Licensed to investigate?
A bombshell legal decision has ruled that consultants offering workplace investigation services must be licensed as private investigators unless they hold another equivalent form of accreditation.
After hearing a complaint about the way a consulting company handled an investigation into alleged workplace misconduct, the Private Security Personnel Licensing Authority, Trish McConnell, found the company had been in breach of the Private Security Personnel and Private Investigators (PSPPI) Act because neither it nor its investigators had been appropriately licensed during the 2019 investigation (NZPSPLA, 4 June 2020).
She ruled, however, that this failure did not warrant prosecution because it had been inadvertent and was the result of a widespread belief among employment investigators that they were not required to comply with the legislation. The two investigators who did the work now both hold practicing certificates as lawyers, and McConnell concluded that this was sufficient to exempt them from any additional licensing requirements.
Under the PSPPI Act, any person or business that takes money to obtain and supply information (other than that in public records) relating to the character, actions or behaviour of others, is deemed to be a private investigator, McConnell said. The work done by the consultant company was of this nature, with most of it relating to allegations of bullying, sexual harassment and other inappropriate workplace behaviour.
Responding to submissions from the company that the legislation was not intended to apply to work of this type, she acknowledged that employment investigators may not have been specifically considered when the law was enacted, but said the definition of private investigator in the act was “clearly intended … to cover all people in the business of carrying out investigations into a person’s character, actions, or behaviour [which] is an integral part of an employment investigator’s work.”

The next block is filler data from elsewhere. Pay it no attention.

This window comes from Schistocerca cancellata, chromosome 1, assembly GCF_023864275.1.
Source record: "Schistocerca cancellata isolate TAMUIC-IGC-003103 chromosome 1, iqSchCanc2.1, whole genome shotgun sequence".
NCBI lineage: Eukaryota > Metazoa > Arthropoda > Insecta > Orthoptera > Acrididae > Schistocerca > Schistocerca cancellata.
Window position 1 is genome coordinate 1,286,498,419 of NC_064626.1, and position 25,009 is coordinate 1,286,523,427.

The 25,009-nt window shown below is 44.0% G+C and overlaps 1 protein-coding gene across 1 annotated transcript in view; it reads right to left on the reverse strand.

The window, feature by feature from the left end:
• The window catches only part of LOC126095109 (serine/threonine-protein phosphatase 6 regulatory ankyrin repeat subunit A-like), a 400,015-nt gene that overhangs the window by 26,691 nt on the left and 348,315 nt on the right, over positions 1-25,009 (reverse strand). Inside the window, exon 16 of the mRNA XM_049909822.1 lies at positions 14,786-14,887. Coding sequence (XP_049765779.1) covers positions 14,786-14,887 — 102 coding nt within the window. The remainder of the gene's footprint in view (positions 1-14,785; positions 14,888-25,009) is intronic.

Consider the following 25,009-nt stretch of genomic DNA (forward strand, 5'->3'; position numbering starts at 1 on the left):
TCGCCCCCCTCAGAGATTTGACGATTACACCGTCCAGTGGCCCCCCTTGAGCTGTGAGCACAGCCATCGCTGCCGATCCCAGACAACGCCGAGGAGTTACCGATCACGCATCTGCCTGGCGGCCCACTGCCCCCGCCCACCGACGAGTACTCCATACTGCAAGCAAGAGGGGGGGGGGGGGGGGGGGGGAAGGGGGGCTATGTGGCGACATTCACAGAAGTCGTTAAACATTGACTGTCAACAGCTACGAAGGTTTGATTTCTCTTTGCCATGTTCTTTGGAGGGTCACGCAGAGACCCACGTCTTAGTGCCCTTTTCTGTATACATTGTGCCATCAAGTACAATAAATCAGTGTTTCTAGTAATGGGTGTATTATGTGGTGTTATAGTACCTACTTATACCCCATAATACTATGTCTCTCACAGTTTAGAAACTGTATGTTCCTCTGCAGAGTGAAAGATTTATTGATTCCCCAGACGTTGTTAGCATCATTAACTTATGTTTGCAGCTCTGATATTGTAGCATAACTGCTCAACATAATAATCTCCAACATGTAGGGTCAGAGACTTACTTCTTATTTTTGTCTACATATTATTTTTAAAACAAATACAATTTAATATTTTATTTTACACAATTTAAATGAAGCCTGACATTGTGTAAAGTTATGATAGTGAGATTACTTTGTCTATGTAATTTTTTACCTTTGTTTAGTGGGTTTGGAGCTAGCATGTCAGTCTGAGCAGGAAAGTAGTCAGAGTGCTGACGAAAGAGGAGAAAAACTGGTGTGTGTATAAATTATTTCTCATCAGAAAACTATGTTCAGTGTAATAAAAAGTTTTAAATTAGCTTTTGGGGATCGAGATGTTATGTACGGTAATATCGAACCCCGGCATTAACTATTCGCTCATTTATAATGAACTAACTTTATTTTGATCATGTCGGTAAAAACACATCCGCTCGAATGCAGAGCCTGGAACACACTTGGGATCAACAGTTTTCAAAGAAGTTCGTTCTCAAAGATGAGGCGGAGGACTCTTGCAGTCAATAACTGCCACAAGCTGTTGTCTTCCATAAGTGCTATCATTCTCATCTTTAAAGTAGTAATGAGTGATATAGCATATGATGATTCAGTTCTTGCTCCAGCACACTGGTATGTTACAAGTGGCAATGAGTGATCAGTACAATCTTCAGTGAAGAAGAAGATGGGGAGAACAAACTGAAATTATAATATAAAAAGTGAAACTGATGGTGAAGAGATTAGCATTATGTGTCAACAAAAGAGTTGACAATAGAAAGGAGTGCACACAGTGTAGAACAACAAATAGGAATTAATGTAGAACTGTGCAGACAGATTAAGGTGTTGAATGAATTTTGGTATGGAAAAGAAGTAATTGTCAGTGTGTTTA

She also rejected the company’s claim that because employment investigators do not use covert surveillance, they should not be regarded as private investigators.
“Covert surveillance is not part of the definition of the work of a private investigator as set out in the act,” she said, noting that the term “private” was intended to distinguish the investigators covered by the act from those employed by the police and other government agencies.
She concluded that at the time of the investigation the company should have held a private investigator’s licence, and its failure to do so was a breach of the PSPPI Act.
The two individuals conducting the investigation should also have had certification under the act, but she accepted the company’s argument that the practicing certificates they now hold under the Lawyers and Conveyancers Act are enough to exempt them from the need for future certification, because the act allows exemptions for those authorised to carry out security work under alternative professional frameworks.
McConnell said a legal practicing certificate meets the stipulated requirements for such regimes in that it has a robust complaints procedure and requires appropriate levels of training and ethical standards of behaviour. “Even if [the company] had not become an incorporated law firm, I would not have recommended prosecution … but would have allowed them time to rectify the situation.”
Investigators: no quick fix?
Employment lawyer Kathryn McKinney agrees that there are as yet no clear-cut answers as to the types of professional accreditation that will satisfy PSPPI Act requirements, and says further case law may be the only way to provide certainty about which professional accreditations qualify for exemptions under the act.